The Best Movie of the Spring Flopped and It’s Your Fault (3)

    Universal Pictures

    The film is the answer to so many complaints.

    “Every movie these days is based on a superhero or existing IP. I’m tired of it.” This one is not.

    “They don’t make movies that are fun for everyone anymore.” This one is the epitome of a four-quadrant movie.

    “I miss when movies had actual movie stars.” Ryan Gosling and Emily Blunt would like to say hi.

    “They don’t make great romantic comedies like they used to.” Well, they do. It was this. And you didn’t go see it.

      The chemistry between Gosling and Blunt is an It Factor that rarely happens in a film of this scale. Speaking of scale, the onslaught of stunts—most of which were practical—are more impressive than what’s in most Marvel movies. In fact, The Fall Guy set a world record with one of its set pieces, for most times a car rolls over in a film.

      There is also: a needle drop where Ryan Gosling listens to Taylor Swift’s “All Too Well” while crying; a parakeet that dances along to DJ Khaled’s “All I Do Is Win;” references to Notting Hill and Love, Actually; a dog doing stunts; a split-screen sequence that’s as impressive as the stunts; a karaoke/car chase hybrid scene; and a shot of Ryan Gosling emerging from water in slow motion while wearing a white tank top and jeans with the Sydney Opera House behind him. (I gasped, “My God,” when I first saw it.)

      There are myriad barriers that contribute to people not going to cinemas to see a film. Yet… sometimes they do. They did last year, in droves, for Barbie and Oppenheimer. They do it for superhero movies all the time. The Fall Guy was exciting because it was an original premise and it was good. It was supposed to be a hit. Then, more original, great movies would be put in development for us to eventually see, curing our comic-book franchise fatigue.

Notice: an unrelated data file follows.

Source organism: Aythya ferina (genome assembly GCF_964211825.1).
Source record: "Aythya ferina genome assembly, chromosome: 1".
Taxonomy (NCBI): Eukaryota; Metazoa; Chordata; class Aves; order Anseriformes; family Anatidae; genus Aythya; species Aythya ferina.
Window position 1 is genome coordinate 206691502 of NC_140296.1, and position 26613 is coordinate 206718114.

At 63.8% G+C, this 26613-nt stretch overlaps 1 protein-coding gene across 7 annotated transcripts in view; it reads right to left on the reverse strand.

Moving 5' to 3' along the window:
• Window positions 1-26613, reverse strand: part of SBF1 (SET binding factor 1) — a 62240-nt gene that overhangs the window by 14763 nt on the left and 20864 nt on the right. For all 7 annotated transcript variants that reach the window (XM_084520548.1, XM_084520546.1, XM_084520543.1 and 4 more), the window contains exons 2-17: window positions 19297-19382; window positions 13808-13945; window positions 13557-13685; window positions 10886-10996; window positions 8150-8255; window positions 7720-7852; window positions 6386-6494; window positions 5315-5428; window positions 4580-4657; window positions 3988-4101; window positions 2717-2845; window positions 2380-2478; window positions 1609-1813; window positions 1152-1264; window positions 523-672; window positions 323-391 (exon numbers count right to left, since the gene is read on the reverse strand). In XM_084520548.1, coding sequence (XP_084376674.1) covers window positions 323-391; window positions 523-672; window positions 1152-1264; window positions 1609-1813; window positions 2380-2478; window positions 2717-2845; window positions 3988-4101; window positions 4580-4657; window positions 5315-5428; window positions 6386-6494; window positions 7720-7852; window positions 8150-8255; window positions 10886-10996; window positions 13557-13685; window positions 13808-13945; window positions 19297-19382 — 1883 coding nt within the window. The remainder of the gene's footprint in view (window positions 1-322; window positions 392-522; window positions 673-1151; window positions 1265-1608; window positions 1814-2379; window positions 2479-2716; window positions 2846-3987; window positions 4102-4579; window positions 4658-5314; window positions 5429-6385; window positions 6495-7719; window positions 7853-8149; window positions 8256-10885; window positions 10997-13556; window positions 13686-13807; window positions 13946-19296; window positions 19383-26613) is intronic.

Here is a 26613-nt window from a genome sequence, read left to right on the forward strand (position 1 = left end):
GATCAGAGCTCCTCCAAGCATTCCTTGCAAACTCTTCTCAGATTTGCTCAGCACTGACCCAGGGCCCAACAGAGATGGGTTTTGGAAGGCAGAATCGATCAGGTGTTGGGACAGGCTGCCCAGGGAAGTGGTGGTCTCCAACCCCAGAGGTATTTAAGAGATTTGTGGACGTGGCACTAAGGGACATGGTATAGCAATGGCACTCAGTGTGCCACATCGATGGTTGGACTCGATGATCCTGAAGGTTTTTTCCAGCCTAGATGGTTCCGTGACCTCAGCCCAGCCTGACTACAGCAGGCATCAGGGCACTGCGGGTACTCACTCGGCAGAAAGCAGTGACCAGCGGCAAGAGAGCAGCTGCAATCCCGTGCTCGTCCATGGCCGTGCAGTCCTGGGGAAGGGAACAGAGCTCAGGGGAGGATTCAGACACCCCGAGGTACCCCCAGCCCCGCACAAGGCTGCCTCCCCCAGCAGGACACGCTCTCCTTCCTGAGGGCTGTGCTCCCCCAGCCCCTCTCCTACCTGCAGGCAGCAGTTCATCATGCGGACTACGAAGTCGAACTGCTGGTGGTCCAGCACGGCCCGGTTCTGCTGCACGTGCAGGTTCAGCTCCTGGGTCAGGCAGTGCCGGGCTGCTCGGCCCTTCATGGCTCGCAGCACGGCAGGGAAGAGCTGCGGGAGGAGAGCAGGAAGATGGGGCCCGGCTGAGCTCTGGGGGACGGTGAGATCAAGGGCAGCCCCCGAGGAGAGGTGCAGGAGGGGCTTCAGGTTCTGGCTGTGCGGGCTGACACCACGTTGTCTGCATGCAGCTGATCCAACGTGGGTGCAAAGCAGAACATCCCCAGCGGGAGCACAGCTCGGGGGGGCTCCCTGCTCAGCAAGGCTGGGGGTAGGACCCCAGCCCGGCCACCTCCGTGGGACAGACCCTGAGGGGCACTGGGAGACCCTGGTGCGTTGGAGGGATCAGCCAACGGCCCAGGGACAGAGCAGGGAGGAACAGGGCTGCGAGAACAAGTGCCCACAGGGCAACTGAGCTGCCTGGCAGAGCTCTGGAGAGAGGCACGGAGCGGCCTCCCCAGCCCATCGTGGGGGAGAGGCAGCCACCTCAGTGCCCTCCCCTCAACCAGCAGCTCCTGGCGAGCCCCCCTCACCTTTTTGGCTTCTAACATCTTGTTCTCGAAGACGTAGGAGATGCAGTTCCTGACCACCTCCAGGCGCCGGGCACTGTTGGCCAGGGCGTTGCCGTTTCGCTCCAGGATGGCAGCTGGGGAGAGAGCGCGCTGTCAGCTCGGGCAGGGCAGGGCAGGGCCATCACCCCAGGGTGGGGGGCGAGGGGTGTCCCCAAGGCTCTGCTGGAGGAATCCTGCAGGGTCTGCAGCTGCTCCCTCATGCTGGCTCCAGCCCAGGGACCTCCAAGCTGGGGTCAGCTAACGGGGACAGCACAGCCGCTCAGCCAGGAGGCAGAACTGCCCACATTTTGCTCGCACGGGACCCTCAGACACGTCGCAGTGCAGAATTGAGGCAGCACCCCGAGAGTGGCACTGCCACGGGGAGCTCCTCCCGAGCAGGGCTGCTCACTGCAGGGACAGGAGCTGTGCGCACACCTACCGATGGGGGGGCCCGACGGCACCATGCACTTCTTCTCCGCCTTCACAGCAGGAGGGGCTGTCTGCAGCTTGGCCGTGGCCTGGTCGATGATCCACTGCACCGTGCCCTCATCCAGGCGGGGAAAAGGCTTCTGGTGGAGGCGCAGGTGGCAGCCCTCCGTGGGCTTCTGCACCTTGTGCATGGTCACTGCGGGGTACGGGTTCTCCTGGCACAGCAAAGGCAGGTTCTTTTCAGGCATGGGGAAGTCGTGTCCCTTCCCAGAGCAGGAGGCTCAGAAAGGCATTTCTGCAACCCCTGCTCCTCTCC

The quick move to digital is a sign of a lack of faith that The Fall Guy would be able to, even with great buzz, get butts in seats. It’s also a sign of how the industry will view the film—as a failure—and retreat from investing in more like it. That’s a shame!

      The Best Movie of the Spring Flopped and It’s Your Fault (4)

      Universal Pictures

      I have no doubt that once people see the film, they’ll love it. Do I think they’ll shell out $19.99 to rent it, more than movie tickets cost in most markets? Not necessarily. But I will feel vindicated when I’m flying Delta cross-country and The Fall Guy is playing on every in-flight movie screen. Where were all of you when it mattered?

      No one really knows what to make of the business anymore. The theatrical market is erratic. Studios’ whims are indiscernible. And, clearly, what excites potential moviegoers remains a great mystery.

      So I try to stay rooted in what I do know, and keep delusional hope that it matters. The Fall Guy is a great movie, and the future I want is one where more movies are great again.

      The Best Movie of the Spring Flopped and It’s Your Fault (2024)